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Edited by: Francesco Di Russo, Foro Italico University of Rome, Italy

Reviewed by: Zhimin Li, University of Wisconsin-Madison, United States; Moritz Dannhauer, Scientific Computing and Imaging Institute, United States; Ettore Ambrosini, Università degli Studi di Padova, Italy

*Correspondence: Gaute T. Einevoll

Daniel K. Wójcik

†These authors have contributed equally to this work.

This is an open-access article distributed under the terms of the Creative Commons Attribution License (CC BY). The use, distribution or reproduction in other forums is permitted, provided the original author(s) or licensor are credited and that the original publication in this journal is cited, in accordance with accepted academic practice. No use, distribution or reproduction is permitted which does not comply with these terms.

The EEG signal is generated by electrical brain cell activity, often described in terms of current dipoles. By applying EEG forward models we can compute the contribution from such dipoles to the electrical potential recorded by EEG electrodes. Forward models are key both for generating understanding and intuition about the neural origin of EEG signals as well as inverse modeling, i.e., the estimation of the underlying dipole sources from recorded EEG signals. Different models of varying complexity and biological detail are used in the field. One such analytical model is the

Electroencephalography (EEG), that is, the recording of electrical potentials at the scalp, has been of key importance for probing human brain activity for more than half a century (Nunez and Srinivasan,

While the link between the current sources and the resulting potentials in principle is well described by volume-conductor theory, the practical application of this theory is not easy because the cortical tissue, the cerebrospinal fluid (CSF), the skull, and the scalp, all have different electrical conductivities (Nunez and Srinivasan,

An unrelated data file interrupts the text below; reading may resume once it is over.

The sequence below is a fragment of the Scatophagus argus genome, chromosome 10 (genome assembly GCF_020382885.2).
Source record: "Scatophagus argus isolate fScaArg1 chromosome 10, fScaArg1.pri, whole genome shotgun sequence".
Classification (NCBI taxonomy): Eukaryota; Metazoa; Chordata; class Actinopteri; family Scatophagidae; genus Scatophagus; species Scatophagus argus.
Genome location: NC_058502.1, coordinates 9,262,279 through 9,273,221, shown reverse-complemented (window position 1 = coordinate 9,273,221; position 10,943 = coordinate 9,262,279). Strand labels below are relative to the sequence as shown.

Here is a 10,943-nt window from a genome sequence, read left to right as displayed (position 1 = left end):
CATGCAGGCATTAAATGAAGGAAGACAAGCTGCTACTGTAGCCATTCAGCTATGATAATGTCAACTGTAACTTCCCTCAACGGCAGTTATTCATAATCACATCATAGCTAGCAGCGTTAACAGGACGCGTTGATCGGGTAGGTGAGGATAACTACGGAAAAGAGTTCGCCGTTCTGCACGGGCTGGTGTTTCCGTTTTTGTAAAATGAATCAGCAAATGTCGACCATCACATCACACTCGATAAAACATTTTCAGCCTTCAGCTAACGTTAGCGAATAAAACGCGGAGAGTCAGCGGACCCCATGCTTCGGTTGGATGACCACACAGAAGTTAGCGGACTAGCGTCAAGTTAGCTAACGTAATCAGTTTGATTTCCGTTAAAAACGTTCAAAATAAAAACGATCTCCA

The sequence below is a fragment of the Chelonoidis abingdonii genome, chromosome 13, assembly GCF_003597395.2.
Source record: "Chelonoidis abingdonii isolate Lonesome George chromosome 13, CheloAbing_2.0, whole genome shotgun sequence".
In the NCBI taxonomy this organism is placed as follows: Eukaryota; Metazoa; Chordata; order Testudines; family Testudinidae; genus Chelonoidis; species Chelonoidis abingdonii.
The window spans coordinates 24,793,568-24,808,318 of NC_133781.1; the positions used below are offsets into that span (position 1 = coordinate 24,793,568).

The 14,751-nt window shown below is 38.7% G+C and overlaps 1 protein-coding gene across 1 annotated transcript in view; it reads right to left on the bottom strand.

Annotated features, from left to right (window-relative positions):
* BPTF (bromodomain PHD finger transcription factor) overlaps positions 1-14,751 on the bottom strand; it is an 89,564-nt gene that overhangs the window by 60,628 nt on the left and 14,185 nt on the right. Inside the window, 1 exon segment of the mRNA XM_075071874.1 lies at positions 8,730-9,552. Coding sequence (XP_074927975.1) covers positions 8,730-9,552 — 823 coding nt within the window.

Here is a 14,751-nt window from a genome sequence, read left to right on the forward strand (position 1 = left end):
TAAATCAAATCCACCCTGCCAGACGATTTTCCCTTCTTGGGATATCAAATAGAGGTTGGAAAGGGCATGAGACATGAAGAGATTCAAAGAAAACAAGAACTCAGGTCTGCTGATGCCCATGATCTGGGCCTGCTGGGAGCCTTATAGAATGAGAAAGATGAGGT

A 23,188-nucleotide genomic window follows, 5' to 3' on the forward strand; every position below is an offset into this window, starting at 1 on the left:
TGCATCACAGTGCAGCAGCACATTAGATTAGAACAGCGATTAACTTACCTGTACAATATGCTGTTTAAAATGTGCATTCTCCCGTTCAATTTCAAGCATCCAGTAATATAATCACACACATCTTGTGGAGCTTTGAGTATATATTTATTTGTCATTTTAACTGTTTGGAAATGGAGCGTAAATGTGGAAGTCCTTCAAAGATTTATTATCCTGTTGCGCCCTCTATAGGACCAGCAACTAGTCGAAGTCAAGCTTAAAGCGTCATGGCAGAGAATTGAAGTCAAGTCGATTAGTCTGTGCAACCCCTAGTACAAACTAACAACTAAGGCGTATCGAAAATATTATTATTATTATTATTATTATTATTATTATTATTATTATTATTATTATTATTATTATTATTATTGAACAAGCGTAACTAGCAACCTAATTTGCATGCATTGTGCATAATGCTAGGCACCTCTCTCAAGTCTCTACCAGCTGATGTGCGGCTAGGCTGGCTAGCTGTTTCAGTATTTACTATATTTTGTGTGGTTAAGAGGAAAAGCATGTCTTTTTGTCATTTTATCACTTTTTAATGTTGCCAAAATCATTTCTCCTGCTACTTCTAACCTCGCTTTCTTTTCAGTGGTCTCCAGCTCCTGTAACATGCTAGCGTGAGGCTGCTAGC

Different forward modeling schemes approximate the geometries and conductivities of the head with various levels of biological detail. On one side we have the spherical head models that can provide analytical formulas for the EEG potentials generated by current dipoles. At the other side of the spectrum we have numerically comprehensive forward modeling schemes, including realistic geometries and electrical conductivities, even electrically anisotropic tissue (Bangera et al.,

In this paper, we address the four-sphere head model where the head is modeled as four concentric spherical layers. Here, the four layers represent brain tissue, CSF, skull, and scalp. The Poisson equation, which describes the electric fields of the brain within volume-conductor theory, is solved for each layer separately, and the mathematical solutions are matched at the layer interfaces to obtain an analytical expression for the EEG signal as set up by a current source in the brain tissue. The relatively small number of parameters makes the four-sphere model an obvious candidate for exploring and gaining intuition about the nature of EEG signals. Since the solution is analytical and requires little computation time compared to complex numerical schemes, it can be used to quickly test analysis methods and hypotheses. The most popular version of the four-sphere model was presented in Srinivasan et al. (